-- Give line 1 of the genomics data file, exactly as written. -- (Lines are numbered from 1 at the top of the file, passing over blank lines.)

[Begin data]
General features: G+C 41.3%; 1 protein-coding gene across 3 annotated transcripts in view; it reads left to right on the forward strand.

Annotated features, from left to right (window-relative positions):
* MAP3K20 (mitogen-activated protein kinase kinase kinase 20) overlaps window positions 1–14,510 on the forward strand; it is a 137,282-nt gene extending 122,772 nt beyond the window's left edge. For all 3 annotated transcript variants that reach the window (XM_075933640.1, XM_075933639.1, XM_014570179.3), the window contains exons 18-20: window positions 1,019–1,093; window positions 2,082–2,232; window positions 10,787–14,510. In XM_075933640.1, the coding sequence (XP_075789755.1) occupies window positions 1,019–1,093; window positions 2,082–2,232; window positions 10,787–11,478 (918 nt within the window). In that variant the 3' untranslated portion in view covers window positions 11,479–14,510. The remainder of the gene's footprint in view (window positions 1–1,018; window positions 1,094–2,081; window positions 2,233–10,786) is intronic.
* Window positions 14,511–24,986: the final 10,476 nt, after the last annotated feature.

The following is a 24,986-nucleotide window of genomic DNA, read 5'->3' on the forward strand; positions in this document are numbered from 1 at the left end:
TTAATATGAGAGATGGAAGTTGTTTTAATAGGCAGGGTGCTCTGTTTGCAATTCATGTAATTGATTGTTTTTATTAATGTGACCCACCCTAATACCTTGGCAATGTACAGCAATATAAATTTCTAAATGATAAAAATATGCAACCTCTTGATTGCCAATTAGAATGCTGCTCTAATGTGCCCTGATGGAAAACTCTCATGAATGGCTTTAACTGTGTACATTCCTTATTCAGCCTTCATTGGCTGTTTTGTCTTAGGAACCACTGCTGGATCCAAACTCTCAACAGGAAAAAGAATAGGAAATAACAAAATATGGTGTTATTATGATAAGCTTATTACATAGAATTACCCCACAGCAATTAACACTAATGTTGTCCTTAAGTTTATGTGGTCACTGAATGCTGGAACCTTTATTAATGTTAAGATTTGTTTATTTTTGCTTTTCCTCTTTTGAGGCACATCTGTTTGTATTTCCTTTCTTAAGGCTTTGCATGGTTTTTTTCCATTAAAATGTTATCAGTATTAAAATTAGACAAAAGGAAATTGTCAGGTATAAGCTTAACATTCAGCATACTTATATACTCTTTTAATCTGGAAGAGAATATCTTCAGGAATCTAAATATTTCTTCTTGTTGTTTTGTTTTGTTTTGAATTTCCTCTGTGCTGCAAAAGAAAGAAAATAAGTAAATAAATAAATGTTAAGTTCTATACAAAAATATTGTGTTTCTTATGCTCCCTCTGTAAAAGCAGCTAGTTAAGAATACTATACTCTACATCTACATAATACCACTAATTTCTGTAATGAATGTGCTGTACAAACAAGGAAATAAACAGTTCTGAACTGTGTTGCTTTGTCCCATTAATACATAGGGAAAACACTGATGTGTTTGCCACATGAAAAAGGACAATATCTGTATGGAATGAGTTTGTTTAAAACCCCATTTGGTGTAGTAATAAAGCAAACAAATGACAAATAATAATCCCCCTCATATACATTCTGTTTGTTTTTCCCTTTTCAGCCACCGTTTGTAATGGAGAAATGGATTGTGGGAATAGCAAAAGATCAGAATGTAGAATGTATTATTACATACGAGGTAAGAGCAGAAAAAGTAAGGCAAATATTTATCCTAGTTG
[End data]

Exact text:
General features: G+C 41.3%; 1 protein-coding gene across 3 annotated transcripts in view; it reads left to right on the forward strand.